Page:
Previously in The Diary of an Android Virgin – Pure, Unadulterated Google caress of the Nexus S.
As pointed out in the previous parts of our review, we have discovered that the Google Nexus S is well endowed both in its looks as well as under the hood. The presence of Android 2.3 aka Gingerbread powering its user interface is also something that makes the Google Nexus S an over all attractive choice in the ever expanding smartphone market. But how does it perform as a communications device?
The dialer menu can be accessed from the home screen. Clicking the phone icon will lead you straight to the dialer. You can either pick a number to call from your Contacts list or dial the number straight from the keypad.
My main gripe here is that there is no auto-complete function for numbers dialed from the keypad, i.e. the phone wouldn’t suggest numbers from your Contact list based on the initial numbers you keyed into the keypad. It’s as if the keypad and the Contacts list are separate and unrelated. I hope Google addresses this in future Android upgrades.
The sound quality on the Google Nexus S is very good. The clarity and volume of calls made using this phone were superb. Even speakerphone calls came through loud and clear over the external speaker.
We also successfully paired the phone with a Sony Ericsson bluetooth headset and the call quality was excellent as well.
The Google Nexus S has support for HSDPA 7.2Mbps and HSUPA at 5.6Mbps, but not the much-faster HSPA+ network. This is a source of disappointment, especially for users who are keen to test it out on HSPA+ enabled networks like Maxis.
The Google Nexus S has 802.11 n/b/g support, and its Wi-Fi range is what we’re used to seeing in other smartphones. But what sets it apart from the others is the Portable Wi-Fi hotspot feature. This feature lets your device behave like a Wi-Fi hotspot to which other compatible devices can connect to use the internet. Comes in pretty handy if you have an unlimited plan on your Nexus S and want to use the same to browse on your laptop, iPad or other such devices.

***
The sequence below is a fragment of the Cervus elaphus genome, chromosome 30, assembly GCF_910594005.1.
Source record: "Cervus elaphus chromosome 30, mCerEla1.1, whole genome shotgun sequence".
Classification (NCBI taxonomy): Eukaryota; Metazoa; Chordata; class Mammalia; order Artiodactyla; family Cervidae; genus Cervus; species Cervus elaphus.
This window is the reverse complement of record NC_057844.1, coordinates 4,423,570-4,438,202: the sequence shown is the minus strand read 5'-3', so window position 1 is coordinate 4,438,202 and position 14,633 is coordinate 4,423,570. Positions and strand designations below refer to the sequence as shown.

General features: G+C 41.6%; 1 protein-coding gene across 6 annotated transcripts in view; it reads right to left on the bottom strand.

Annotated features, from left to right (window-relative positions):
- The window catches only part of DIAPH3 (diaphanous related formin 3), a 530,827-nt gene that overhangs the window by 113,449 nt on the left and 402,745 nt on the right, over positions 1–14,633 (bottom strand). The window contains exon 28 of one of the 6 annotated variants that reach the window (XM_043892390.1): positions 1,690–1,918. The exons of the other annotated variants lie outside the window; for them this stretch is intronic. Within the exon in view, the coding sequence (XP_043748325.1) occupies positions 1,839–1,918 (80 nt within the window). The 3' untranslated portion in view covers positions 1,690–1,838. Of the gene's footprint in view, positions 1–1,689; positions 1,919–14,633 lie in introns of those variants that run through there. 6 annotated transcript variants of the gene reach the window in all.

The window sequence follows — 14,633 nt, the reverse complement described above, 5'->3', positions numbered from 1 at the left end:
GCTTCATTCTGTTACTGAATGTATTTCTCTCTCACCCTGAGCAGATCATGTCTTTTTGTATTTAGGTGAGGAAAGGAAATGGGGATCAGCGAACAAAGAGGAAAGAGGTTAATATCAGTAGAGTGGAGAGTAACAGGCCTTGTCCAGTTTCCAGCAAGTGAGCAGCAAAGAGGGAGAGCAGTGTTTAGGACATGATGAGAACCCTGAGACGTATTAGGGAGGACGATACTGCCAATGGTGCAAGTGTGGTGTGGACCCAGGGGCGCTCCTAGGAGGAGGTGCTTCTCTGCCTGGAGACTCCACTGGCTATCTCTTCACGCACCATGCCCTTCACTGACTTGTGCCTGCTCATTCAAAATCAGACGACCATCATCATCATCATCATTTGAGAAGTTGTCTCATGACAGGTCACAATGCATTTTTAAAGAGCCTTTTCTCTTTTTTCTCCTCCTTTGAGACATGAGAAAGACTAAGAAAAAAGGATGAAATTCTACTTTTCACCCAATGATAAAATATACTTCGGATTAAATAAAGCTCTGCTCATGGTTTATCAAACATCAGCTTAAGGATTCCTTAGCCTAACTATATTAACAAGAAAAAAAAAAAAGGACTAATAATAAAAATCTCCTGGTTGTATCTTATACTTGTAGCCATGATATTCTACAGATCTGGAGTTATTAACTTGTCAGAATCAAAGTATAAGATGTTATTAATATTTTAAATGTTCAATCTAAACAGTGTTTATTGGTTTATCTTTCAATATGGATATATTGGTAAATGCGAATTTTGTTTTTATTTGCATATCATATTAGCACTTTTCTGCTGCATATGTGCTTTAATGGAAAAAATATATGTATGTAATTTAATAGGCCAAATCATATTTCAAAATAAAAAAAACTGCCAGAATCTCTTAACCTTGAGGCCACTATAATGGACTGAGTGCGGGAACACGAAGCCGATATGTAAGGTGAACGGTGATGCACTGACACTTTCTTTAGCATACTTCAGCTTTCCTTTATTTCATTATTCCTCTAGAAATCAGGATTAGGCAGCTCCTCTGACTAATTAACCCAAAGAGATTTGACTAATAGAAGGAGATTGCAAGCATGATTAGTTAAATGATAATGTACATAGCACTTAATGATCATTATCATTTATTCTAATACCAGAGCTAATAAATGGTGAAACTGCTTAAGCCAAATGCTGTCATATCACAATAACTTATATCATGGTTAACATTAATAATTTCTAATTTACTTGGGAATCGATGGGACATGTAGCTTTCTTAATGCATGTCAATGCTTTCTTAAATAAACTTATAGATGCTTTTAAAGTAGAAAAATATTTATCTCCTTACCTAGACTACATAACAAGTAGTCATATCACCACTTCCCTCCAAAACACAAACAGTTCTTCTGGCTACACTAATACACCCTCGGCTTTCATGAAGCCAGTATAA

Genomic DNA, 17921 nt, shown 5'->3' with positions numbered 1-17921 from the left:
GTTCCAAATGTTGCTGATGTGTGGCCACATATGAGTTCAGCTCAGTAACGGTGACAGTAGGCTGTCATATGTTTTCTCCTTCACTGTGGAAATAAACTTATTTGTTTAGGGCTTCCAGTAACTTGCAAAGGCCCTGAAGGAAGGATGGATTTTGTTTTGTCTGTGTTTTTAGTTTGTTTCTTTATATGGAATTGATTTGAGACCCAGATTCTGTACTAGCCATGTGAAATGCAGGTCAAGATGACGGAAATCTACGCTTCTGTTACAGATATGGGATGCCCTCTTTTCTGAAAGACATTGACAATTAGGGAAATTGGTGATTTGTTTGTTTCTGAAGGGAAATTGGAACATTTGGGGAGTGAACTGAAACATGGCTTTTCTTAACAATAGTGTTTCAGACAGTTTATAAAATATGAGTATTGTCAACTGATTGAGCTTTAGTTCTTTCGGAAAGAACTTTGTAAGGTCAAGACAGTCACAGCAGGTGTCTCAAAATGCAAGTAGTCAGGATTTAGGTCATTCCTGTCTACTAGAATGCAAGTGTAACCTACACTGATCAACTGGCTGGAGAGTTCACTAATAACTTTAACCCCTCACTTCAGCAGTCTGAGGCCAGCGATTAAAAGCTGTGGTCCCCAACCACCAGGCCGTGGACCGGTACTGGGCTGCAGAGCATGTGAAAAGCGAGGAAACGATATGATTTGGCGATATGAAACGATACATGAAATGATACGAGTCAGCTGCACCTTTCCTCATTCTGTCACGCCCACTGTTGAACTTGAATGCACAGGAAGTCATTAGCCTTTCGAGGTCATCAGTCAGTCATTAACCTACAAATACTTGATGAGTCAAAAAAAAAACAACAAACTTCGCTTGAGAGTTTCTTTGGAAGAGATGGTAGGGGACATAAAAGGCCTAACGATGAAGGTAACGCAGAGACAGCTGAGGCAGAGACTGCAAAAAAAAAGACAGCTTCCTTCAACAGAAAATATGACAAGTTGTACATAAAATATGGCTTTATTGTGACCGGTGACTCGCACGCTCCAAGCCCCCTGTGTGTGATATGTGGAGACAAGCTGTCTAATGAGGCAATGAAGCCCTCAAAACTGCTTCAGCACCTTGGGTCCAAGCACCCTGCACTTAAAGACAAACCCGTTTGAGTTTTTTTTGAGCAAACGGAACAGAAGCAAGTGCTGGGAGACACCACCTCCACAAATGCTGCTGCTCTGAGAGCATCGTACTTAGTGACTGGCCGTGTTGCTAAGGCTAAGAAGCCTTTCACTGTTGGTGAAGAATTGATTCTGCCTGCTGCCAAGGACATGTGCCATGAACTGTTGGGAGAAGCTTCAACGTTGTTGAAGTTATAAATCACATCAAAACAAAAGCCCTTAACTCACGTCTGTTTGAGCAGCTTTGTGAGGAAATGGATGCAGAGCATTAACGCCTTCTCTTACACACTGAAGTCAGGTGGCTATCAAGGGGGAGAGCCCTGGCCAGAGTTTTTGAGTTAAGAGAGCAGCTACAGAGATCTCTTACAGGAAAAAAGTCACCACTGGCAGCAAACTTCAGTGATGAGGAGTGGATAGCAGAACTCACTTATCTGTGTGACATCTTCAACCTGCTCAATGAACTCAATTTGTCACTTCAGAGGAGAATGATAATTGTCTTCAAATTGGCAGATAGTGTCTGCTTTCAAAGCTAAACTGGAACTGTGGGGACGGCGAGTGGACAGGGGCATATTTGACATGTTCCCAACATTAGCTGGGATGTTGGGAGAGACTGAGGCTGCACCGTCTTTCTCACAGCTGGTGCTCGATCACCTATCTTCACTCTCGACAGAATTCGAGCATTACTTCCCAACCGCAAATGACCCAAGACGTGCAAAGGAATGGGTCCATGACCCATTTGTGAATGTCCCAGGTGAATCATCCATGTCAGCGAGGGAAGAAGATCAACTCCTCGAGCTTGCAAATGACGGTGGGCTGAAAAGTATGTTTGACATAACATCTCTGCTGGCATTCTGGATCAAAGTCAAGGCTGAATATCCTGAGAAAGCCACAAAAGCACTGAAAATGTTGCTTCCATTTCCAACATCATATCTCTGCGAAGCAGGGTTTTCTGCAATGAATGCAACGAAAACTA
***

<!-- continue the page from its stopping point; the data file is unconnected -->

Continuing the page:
The browser included in the Google Nexus S is the standard webkit-based browser that ships with stock Android OS. But what we like about this browser is its sheer speed. Heck, to say that it is fast is a gross understatement. It is so fast that you’re likely going to be limited by your connection speed. If you’re on a fast Wi-Fi connection, you should be able to unlock the full potential of the browser.
The browser is fully HTML-compatible. Webpages look just like would on your desktop browser. Large pages will load in fullscreen view but double-tap on any part of the screen and it will zoom in on the part of the webpage you choose. Pinch-zooming, just like that on the Iphone, is also available.
The best part of course is full support for Adobe Flash, unlike the iPhone.
The Google Nexus S includes a built-in feature for Voice over IP/Session Initiation Protocol (VOIP/SIP) calling. All that needs to be done is to add your Session Initiation Protocol (SIP) account to activate internet phone and you’d be able to make VOIP calls directly from your Contacts list or phone dialer. Adios, Skype!
Near Field Communication (NFC)
NFC is a technology that allows a device to share and access data over short ranges – but at a speed that makes it very useful. Basically, it works like this: bring the Google Nexus S near a smart tag, the smartphone induces some current, and the tag sends back some data. If the phone is on and you swipe it over a smart tag, the device will read it – you don’t need to launch an application or download something like barcode scanner.
It is reported that Mastercard and Citigroup is working with Google for NFC Payments. Exciting times ahead!